Newt broke out in a laugh, but quickly cut it off. “I like you, Greenie. Now shut it and let me show ya somethin’.”
Newt stepped forward and dug his hands into the thick ivy, spreading several vines away from the wall to reveal a dust-frosted window, a square about two feet wide. It was dark at the moment, as if it had been painted black.
“What’re we looking for?” Thomas whispered.
“Hold your undies, boy. One’ll be comin’ along soon enough.”
A minute passed, then two. Several more. Thomas fidgeted on his feet, wondering how Newt could stand there, perfectly patient and still, staring into nothing but darkness.
Then it changed.
Glimmers of an eerie light shone through the window; it cast a wavering spectrum of colors on Newt’s body and face, as if he stood next to a lighted swimming pool. Thomas grew perfectly still, squinting, trying to make out what was on the other side. A thick lump grew in his throat. What is that? he thought.
“Out there’s the Maze,” Newt whispered, eyes wide as if in a trance. “Everything we do—our whole life, Greenie—revolves around the Maze. Every lovin’ second of every lovin’ day we spend in honor of the Maze, tryin’ to solve somethin’ that’s not shown us it has a bloody solution, ya know? And we want to show ya why it’s not to be messed with. Show ya why them buggin’ walls close shut every night. Show ya why you should never, never find your butt out there.”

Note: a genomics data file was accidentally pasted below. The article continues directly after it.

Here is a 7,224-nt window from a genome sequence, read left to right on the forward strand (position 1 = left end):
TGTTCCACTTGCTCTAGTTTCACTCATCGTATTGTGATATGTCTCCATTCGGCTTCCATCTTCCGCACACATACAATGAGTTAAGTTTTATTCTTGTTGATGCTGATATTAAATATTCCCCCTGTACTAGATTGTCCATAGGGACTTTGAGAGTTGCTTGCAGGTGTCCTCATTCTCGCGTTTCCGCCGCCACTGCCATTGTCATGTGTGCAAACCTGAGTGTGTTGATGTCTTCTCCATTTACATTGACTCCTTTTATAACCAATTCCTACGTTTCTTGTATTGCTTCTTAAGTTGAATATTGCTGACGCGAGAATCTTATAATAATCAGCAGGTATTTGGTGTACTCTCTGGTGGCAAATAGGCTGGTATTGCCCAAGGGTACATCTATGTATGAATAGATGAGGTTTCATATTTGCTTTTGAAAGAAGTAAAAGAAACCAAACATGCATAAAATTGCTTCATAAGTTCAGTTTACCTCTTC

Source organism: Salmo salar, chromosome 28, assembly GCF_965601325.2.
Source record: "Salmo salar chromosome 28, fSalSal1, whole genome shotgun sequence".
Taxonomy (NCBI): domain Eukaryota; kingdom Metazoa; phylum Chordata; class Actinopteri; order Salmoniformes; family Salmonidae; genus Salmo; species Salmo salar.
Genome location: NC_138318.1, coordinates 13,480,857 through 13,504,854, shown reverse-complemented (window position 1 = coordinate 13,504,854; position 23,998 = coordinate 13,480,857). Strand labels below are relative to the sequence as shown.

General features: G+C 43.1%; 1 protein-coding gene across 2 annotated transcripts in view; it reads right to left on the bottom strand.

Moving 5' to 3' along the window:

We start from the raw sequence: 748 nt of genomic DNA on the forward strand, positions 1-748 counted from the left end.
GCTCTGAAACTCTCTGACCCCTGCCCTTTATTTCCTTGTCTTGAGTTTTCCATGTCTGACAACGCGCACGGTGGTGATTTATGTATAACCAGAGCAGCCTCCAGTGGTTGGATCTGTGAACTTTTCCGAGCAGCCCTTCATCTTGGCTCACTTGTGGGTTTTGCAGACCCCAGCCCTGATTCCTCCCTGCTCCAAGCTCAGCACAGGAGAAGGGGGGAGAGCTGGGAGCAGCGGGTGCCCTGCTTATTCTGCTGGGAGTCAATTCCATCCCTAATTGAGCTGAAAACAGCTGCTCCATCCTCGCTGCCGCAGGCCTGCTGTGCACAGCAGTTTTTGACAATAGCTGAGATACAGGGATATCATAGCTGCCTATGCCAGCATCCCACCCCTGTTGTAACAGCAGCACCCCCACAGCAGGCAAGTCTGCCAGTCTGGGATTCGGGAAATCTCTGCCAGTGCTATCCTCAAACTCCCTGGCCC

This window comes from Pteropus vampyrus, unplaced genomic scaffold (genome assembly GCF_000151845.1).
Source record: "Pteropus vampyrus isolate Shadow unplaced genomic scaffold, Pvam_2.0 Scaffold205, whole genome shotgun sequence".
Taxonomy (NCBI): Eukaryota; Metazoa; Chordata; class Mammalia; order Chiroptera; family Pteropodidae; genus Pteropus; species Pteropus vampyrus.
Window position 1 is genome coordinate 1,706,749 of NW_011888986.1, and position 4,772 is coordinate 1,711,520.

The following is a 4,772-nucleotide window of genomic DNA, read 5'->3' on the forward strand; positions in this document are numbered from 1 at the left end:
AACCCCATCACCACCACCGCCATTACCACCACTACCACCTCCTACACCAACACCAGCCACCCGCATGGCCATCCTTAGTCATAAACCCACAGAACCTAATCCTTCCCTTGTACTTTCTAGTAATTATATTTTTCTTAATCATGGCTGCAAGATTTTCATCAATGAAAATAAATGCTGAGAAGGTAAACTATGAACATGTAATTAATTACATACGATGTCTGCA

Newt stepped back, still holding on to the ivy vines. He gestured for Thomas to take his place and look through the window.
Thomas did, leaning forward until his nose touched the cool surface of the glass. It took a second for his eyes to focus on the moving object on the other side, to look past the grime and dust and see what Newt wanted him to see. And when he did, he felt his breath catch in his throat, like an icy wind had blown down there and frozen the air solid.
A large, bulbous creature the size of a cow but with no distinct shape twisted and seethed along the ground in the corridor outside. It climbed the opposite wall, then leaped at the thick-glassed window with a loud thump. Thomas shrieked before he could stop himself, jerked away from the window—but the thing bounced backward, leaving the glass undamaged.